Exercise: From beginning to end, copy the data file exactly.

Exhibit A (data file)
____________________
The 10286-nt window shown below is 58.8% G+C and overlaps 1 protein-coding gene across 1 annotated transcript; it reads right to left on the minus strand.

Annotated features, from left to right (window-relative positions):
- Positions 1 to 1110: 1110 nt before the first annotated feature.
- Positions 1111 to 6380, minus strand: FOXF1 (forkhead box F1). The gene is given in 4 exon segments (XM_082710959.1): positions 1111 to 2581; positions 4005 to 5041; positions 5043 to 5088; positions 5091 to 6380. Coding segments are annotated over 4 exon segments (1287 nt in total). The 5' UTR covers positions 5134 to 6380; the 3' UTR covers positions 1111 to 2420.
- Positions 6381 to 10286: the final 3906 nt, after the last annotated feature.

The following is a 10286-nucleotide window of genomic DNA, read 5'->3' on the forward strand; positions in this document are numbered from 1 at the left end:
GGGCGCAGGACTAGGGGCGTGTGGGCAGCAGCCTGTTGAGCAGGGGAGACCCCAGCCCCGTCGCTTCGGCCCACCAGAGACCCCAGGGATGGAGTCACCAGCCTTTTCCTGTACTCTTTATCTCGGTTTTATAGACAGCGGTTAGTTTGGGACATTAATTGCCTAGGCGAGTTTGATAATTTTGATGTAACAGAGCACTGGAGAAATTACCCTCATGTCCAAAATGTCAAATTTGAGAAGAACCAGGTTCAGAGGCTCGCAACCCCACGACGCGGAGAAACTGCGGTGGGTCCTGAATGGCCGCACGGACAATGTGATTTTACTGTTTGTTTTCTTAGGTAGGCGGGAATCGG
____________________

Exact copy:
The 10286-nt window shown below is 58.8% G+C and overlaps 1 protein-coding gene across 1 annotated transcript; it reads right to left on the minus strand.

Annotated features, from left to right (window-relative positions):
- Positions 1 to 1110: 1110 nt before the first annotated feature.
- Positions 1111 to 6380, minus strand: FOXF1 (forkhead box F1). The gene is given in 4 exon segments (XM_082710959.1): positions 1111 to 2581; positions 4005 to 5041; positions 5043 to 5088; positions 5091 to 6380. Coding segments are annotated over 4 exon segments (1287 nt in total). The 5' UTR covers positions 5134 to 6380; the 3' UTR covers positions 1111 to 2420.
- Positions 6381 to 10286: the final 3906 nt, after the last annotated feature.

The following is a 10286-nucleotide window of genomic DNA, read 5'->3' on the forward strand; positions in this document are numbered from 1 at the left end:
GGGCGCAGGACTAGGGGCGTGTGGGCAGCAGCCTGTTGAGCAGGGGAGACCCCAGCCCCGTCGCTTCGGCCCACCAGAGACCCCAGGGATGGAGTCACCAGCCTTTTCCTGTACTCTTTATCTCGGTTTTATAGACAGCGGTTAGTTTGGGACATTAATTGCCTAGGCGAGTTTGATAATTTTGATGTAACAGAGCACTGGAGAAATTACCCTCATGTCCAAAATGTCAAATTTGAGAAGAACCAGGTTCAGAGGCTCGCAACCCCACGACGCGGAGAAACTGCGGTGGGTCCTGAATGGCCGCACGGACAATGTGATTTTACTGTTTGTTTTCTTAGGTAGGCGGGAATCGG